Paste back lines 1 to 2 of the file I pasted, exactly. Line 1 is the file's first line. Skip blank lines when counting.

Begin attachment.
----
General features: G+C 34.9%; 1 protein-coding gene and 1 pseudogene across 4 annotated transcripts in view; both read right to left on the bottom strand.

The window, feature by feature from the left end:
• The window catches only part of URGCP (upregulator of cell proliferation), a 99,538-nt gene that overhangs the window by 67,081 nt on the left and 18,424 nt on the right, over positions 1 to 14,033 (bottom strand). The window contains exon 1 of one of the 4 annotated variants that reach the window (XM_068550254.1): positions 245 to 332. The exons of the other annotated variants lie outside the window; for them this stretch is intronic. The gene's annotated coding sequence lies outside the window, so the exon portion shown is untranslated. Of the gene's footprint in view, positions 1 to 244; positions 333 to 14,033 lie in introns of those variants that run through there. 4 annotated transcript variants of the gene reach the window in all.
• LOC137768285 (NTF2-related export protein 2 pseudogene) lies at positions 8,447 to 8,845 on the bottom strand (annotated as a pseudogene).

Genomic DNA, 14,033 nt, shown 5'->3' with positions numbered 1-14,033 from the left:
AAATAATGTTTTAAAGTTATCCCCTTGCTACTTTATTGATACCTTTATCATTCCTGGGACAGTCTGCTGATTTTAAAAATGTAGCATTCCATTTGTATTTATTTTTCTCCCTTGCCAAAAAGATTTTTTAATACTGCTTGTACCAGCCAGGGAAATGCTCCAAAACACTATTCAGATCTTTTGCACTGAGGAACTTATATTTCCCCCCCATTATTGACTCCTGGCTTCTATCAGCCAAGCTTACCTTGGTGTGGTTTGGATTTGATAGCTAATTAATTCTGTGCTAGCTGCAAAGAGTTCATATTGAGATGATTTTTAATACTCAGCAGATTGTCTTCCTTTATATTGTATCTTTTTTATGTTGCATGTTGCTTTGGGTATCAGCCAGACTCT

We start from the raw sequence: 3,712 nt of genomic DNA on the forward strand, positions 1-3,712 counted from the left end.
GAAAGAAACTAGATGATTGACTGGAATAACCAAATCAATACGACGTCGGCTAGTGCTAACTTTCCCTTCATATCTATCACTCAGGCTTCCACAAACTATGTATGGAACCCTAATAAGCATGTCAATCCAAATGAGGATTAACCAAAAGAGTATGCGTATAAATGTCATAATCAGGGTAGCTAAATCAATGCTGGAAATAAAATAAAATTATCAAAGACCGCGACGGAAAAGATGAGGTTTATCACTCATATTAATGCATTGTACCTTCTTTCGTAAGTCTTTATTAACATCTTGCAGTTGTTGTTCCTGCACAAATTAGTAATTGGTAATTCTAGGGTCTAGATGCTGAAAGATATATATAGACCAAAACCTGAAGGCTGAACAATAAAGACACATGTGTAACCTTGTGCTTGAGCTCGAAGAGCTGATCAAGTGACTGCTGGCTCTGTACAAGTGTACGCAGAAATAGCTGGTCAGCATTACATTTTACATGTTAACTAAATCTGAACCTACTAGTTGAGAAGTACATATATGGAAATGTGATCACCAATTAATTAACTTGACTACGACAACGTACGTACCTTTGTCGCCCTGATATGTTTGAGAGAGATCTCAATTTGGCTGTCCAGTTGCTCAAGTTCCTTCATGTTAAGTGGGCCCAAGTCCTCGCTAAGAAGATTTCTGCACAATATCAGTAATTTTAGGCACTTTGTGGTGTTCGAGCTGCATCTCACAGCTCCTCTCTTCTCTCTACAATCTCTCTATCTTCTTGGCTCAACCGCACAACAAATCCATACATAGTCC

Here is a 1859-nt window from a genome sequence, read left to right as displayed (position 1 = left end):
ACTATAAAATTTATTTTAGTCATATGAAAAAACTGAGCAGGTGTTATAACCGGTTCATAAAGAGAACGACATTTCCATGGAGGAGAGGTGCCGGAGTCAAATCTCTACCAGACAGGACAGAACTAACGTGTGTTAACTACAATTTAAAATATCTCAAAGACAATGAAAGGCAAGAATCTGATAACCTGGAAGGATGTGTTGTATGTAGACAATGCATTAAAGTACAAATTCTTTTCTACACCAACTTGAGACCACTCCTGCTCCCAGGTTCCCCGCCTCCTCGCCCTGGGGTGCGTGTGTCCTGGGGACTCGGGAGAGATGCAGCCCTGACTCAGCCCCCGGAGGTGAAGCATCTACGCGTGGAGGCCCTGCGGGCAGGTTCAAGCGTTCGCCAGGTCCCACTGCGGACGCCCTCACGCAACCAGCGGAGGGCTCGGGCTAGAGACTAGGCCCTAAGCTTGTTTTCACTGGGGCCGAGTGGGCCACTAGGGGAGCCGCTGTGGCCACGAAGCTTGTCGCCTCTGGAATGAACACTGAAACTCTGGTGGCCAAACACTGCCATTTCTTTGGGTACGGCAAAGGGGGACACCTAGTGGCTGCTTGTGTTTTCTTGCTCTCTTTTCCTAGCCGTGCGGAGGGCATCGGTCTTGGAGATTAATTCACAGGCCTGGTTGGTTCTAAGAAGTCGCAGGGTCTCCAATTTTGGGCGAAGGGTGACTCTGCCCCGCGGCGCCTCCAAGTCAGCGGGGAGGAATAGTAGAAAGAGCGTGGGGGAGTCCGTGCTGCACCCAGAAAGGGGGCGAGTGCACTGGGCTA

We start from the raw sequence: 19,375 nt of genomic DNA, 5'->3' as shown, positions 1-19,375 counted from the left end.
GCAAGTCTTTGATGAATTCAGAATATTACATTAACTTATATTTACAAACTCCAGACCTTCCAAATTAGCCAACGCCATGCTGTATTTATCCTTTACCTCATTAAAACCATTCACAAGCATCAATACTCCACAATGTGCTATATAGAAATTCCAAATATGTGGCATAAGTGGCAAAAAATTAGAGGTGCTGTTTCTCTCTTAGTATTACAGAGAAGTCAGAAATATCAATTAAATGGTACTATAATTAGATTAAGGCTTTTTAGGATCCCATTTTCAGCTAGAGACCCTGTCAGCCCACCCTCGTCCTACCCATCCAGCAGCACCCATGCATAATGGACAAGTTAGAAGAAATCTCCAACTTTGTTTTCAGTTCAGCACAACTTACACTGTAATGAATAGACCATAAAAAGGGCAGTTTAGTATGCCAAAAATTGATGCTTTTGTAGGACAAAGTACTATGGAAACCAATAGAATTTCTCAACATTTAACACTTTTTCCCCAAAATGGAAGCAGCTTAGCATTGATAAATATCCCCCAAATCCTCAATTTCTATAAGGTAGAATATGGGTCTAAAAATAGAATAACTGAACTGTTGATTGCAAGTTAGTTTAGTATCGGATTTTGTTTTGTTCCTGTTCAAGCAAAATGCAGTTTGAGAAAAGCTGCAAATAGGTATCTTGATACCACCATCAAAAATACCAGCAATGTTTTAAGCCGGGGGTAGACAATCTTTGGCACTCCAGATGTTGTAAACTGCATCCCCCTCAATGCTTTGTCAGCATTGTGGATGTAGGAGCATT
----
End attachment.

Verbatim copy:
General features: G+C 34.9%; 1 protein-coding gene and 1 pseudogene across 4 annotated transcripts in view; both read right to left on the bottom strand.

The window, feature by feature from the left end: